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Nortel, Celgene, Apple-HTC, Gateway: Intellectual Property

Apple Inc., Microsoft Corp. and their partners won court permission to buy the patent portfolio of Nortel Networks Corp. for $4.5 billion. The group outbid Google Inc. in the biggest patent auction in history, covering more than 6,000 patents and applications related to wireless and Internet technology.

In a joint hearing, U.S. Bankruptcy Judge Kevin Gross in Wilmington, Delaware, and Ontario Superior Court Judge Geoffrey Morawetz in Toronto approved the sale after the last minor objection to the sale was resolved.

“This truly is a ‘wow’ transaction,” said David H. Botter, an attorney for the main committee of Nortel’s unsecured U.S. creditors.

After Nortel filed for bankruptcy in 2009, it began selling its businesses, raising about $3 billion before the June patent auction. The patent portfolio was the last major asset Nortel had to sell and will boost creditor recoveries.

The winning group includes competitors-turned-partners of Apple, such as Microsoft, Research In Motion Ltd., Sony Corp., Ericsson AB and EMC Corp., Nortel said in a statement. Those companies bid under the name Rockstar Bidco LP.

The auction, held June 27 to June 30, involved 19 rounds of bidding and began with an opening bid from Intel Corp., company attorney Lisa Schweitzer said in court. Before the auction, Google signed a contract to be the so-called stalking-horse bidder with a guaranteed offer of $900 million.

That offer, which entitles the Internet search company to a breakup fee of $25 million plus expenses, was exceeded by Intel when the auction started and then followed by more offers, some in writing, some made orally, Schweitzer said.

Three companies and two groups competed in the first round of bidding: Apple, Google, Intel, the initial Rockstar group that didn’t include Apple, and Norpax LLC, a group led by patent-buying company RPX Corp., according to court records filed in Toronto.

The minimum increase in the bids rose from $5 million to $100 million after the second round of bids. After five rounds of bidding, Apple joined Microsoft as part of the Rockstar bid and Intel dropped out, according to Canadian court records.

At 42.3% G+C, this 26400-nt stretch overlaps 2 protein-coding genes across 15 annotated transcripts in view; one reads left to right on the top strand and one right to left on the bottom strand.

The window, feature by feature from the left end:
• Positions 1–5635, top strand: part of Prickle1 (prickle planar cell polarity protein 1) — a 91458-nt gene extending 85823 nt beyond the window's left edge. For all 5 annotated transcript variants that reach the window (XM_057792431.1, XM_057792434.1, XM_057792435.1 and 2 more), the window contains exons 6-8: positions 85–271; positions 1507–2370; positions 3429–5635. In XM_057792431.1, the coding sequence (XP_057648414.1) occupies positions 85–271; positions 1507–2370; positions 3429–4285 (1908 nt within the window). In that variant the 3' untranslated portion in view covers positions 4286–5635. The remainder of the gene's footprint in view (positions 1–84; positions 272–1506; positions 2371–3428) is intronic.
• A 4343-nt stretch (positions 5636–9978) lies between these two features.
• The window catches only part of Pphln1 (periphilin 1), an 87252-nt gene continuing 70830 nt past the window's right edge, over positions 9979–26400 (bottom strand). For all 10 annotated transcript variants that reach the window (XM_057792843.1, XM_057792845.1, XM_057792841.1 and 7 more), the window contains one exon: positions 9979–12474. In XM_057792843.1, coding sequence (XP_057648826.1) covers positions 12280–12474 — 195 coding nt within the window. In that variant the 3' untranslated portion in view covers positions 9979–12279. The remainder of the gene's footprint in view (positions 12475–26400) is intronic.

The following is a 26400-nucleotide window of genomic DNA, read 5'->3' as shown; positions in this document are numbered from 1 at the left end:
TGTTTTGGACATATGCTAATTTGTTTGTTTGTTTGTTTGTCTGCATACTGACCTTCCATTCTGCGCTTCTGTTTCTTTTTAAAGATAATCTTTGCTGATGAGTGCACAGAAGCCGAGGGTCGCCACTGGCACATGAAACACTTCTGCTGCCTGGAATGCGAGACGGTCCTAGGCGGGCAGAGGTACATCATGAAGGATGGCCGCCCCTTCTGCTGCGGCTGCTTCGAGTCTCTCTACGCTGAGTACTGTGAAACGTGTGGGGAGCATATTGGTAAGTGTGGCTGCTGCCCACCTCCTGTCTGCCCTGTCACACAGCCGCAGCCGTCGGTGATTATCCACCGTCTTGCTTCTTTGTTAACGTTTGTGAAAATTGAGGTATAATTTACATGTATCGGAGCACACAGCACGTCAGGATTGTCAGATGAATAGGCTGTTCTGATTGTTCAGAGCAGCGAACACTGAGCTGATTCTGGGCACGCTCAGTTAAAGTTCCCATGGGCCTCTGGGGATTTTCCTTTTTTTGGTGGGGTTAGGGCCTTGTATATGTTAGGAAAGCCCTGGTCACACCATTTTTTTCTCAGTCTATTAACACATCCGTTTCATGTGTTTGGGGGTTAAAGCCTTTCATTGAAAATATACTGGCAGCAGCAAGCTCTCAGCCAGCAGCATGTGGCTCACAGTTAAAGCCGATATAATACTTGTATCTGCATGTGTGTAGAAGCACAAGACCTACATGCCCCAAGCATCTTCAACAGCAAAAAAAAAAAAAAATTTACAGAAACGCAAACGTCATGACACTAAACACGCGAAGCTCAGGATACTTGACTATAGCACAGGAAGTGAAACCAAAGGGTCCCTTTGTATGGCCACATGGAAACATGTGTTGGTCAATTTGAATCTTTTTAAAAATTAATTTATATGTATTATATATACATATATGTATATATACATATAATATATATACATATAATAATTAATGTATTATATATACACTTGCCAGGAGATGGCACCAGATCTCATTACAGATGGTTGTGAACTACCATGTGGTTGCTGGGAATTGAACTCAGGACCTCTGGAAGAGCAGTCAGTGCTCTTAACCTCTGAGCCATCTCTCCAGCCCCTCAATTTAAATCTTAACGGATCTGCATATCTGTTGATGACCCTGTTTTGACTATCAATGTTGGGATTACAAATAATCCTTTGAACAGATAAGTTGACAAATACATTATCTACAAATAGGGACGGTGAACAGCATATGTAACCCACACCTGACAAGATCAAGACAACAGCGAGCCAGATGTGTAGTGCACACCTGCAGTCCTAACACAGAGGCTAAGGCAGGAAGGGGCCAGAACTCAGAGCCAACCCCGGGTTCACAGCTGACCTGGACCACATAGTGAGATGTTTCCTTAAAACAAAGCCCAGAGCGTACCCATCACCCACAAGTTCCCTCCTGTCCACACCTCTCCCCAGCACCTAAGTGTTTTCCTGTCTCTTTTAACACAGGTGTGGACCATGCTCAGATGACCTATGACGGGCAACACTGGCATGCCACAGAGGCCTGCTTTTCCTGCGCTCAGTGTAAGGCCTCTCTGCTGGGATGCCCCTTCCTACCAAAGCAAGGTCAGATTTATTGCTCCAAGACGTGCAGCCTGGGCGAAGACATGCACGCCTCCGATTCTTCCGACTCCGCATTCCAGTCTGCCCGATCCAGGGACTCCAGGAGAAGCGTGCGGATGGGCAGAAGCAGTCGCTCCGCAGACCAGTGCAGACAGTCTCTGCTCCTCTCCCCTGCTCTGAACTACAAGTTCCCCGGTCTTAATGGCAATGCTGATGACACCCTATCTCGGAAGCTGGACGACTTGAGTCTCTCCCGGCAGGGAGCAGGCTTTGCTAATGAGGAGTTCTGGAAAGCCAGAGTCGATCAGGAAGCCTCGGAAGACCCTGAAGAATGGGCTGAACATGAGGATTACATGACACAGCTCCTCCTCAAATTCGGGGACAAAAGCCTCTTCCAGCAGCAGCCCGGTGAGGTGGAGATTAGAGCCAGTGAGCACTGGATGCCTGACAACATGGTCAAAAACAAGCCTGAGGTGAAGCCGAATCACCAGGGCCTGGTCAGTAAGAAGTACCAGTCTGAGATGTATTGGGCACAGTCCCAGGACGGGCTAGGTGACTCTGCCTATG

Google and Intel joined forces after eight rounds of bidding and together stayed in the auction until the 19th round, which was won by the Rockstar group.

The bankruptcy case is Nortel Networks Inc., 09-10138, U.S. Bankruptcy Court, District of Delaware (Wilmington).

India, China Able to Win Drug Patent Flexibility, Minister Says

Brazil, Russia, India, China and South Africa acting as a group are better able to obtain flexibility in patent enforcement so that poorer countries have more access to treatments for AIDS, malaria and other diseases, said India’s health minister.

“There are countries that would like patents to stay for decades and decades, meaning the poor will have no access to these medicines,” India’s Minister of Health and Family Welfare Ghulam Nabi Azad said in an interview in Beijing yesterday. “But there are some flexibilities when there is an acute public health requirement. We want those flexibilities to be there in case of new drug innovations.”

Azad was in the Chinese capital for a meeting of health ministers from the so-called BRICS grouping of nations, which today issued a statement supporting “innovative mechanisms” for transferring intellectual property rights so that cheaper drugs can be supplied to low and middle income countries. Yesterday’s gathering was the first by the five health ministers, who said they may meet again in September.

China said last month it may seek compulsory licensing for an AIDS drug made by Gilead Sciences Inc. Compulsory licensing is when a government allows someone else to produce a patented product without the consent of the patent owner, according to the World Trade Organization. It is one of the flexibilities allowed under WTO rules that took effect in 1995.